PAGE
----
Having been a photographer for more than 25 years based in and around Central London I’ve managed to build up a client list that would be the envy of many a photographer.
For British government alone I have worked for more than 40 different departments and quangos over the years including for more than 20 years different areas of the NHS.
I’ve done the personal portrait for the press office of three different Secretary of States for Health and photographed in hospitals as fair a field as Cardiff and Carlisle. I have photographed patients in hospices and operations in progress as well as many different clinical services in the community.
It is always important to understand the commissioning officers needs and preferences when undertaking medical photography, commercial or corporate briefs. Occasionally we are aiming for a reportage capture of a situation or event but sometimes the goal is something more specific.
I had a shoot where the project was Department of Heath scientists and one particular area was scanning. I like most people will get a preconceived idea of what I might be going to find when I reach my location but I also have a healthy understanding that it is never what you expected!
Gleaming high tech scanners, with patients laid out on them passing in and out of a tunnel, shots over the shoulder of an operator using a large screen high tech computer to monitor the results, that was what I was expecting. Sorry no chance I’m told on arrival, the scanner is booked from dawn till dusk and treating people is more important than taking pictures (sometimes the importance doesn’t get relayed down to the people on the ground). So I’m offered a junior operator who at least had a white coat and use of any of the out of the way space around the department.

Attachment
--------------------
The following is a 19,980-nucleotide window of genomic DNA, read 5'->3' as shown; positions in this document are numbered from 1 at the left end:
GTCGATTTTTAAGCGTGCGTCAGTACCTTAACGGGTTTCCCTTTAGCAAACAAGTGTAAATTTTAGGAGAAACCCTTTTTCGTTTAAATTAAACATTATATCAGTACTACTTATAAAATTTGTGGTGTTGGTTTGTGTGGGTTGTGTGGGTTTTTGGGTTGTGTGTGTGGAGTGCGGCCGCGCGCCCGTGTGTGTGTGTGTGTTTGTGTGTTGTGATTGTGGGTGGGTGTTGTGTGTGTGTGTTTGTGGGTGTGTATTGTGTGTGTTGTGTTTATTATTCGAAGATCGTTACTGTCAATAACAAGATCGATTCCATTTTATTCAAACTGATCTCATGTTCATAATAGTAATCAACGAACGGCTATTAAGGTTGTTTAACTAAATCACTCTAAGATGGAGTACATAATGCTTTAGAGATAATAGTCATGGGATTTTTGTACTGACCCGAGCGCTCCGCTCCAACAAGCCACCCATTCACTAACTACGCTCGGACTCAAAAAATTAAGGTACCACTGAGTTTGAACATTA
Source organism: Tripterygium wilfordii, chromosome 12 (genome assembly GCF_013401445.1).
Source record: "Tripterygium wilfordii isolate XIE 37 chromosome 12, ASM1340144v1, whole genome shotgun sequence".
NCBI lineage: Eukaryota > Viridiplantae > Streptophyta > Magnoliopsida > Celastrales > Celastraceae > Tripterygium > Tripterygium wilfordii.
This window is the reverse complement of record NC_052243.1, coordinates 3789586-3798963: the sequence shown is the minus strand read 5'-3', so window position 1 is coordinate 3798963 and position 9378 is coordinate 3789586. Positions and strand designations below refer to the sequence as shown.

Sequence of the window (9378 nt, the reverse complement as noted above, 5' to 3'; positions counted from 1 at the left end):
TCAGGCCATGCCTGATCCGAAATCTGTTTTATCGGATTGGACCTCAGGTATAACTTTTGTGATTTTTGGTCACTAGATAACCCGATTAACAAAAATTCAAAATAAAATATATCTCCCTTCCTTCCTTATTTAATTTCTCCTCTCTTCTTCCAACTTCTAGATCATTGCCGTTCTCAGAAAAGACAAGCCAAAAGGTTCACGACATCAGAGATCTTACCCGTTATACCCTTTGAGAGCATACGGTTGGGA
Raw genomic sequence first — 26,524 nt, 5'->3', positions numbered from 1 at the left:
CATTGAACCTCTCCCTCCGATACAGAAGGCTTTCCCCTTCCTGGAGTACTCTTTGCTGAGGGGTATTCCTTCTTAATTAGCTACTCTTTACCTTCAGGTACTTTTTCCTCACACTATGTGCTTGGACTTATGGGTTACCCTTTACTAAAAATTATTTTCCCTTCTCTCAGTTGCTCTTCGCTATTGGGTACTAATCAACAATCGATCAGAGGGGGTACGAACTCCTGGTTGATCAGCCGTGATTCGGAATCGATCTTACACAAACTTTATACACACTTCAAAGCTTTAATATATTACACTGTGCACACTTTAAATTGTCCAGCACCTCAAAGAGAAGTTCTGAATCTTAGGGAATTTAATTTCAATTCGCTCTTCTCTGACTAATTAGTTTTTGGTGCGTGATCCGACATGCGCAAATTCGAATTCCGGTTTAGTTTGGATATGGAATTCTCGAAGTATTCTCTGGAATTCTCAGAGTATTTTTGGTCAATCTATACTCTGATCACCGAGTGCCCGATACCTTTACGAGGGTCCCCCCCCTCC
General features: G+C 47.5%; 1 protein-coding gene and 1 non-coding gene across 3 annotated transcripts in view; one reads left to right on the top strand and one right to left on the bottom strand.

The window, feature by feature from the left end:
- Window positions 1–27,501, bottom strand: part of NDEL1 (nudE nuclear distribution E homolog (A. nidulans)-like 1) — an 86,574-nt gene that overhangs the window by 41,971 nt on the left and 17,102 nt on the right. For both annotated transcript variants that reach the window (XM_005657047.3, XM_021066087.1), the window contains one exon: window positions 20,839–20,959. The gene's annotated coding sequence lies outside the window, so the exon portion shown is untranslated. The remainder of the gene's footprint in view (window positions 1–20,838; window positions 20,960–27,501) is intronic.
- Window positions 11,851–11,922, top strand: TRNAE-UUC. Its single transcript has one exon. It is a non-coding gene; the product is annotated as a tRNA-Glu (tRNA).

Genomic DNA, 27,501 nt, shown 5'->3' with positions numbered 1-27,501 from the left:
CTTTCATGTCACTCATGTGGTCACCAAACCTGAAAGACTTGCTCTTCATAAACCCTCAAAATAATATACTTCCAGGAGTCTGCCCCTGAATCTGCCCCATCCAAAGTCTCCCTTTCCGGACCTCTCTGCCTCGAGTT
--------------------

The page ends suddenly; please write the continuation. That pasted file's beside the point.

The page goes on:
It’s at this point that the true skill of a photographer can come to the fore, can I build a shot of interest from nothing? After an introductory chat I discover there is an old scanner type piece of equipment in the corner of one of the labs. It’s surrounded by junk, it looks like it is seldom used and the background is a mess. No gleaming hi-tech scanner shot here you might expect?
With the use of off camera flash it’s possible to paint the whole image, if you cut out or expose for a light level far less than the natural daylight in a room it is possible to get control of what light falls on a subject and it’s background to only where you want it. Adding a bit of coloured lighting not generally found in the situation can also add drama or even an element of higher technology than seen with the naked reality of the situation.
A bit of blue complemented with a bit of mauve and a shallow depth of field dealt with the background. A clean light on the main character placed not to interfere with the coloured lights and we had our shot, result good medical photography!
Copyright Brian Russell BRD Associates